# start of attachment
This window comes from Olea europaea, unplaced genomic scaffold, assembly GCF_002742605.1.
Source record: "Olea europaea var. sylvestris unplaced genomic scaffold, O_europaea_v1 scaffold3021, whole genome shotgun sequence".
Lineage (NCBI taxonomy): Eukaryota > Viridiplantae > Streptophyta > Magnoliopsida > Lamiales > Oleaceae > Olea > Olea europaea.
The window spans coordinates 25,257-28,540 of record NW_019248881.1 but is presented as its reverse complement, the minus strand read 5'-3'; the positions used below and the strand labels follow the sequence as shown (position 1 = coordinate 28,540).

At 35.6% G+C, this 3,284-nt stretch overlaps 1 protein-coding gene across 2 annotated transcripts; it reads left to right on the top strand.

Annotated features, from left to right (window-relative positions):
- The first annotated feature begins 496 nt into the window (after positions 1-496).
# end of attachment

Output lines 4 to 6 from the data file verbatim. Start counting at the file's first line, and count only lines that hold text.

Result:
The window spans coordinates 25,257-28,540 of record NW_019248881.1 but is presented as its reverse complement, the minus strand read 5'-3'; the positions used below and the strand labels follow the sequence as shown (position 1 = coordinate 28,540).

At 35.6% G+C, this 3,284-nt stretch overlaps 1 protein-coding gene across 2 annotated transcripts; it reads left to right on the top strand.

Annotated features, from left to right (window-relative positions):